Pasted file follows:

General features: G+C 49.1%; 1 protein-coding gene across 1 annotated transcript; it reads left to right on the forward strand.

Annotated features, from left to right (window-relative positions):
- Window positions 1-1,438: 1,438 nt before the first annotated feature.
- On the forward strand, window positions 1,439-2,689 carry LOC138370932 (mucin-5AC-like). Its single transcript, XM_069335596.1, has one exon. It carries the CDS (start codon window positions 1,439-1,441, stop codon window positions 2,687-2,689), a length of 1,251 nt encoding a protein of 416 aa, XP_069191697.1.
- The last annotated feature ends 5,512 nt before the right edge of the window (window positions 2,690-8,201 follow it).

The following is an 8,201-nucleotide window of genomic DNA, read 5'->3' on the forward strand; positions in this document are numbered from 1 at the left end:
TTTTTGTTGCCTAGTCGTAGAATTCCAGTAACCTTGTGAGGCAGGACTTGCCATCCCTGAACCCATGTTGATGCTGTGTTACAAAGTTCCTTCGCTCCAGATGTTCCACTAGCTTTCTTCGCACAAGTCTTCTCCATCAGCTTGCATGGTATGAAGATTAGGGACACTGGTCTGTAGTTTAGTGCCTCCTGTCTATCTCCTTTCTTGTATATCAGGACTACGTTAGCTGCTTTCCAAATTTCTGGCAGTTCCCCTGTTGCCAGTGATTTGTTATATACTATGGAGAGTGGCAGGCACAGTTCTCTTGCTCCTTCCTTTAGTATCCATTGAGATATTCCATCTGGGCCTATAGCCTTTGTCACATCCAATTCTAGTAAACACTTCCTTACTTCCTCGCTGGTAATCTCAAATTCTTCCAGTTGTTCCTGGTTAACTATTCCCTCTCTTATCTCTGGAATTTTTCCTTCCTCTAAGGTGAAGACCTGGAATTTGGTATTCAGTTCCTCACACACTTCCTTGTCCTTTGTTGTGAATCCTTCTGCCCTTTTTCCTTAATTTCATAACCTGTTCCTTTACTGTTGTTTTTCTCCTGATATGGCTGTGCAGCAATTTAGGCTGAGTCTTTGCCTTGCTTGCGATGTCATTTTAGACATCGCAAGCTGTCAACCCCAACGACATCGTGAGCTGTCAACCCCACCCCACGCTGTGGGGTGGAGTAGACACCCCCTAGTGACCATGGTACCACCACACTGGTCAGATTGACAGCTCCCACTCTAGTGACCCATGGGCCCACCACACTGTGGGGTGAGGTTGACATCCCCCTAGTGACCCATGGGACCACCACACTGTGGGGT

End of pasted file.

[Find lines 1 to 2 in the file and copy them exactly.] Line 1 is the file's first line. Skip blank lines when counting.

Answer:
General features: G+C 49.1%; 1 protein-coding gene across 1 annotated transcript; it reads left to right on the forward strand.

Annotated features, from left to right (window-relative positions):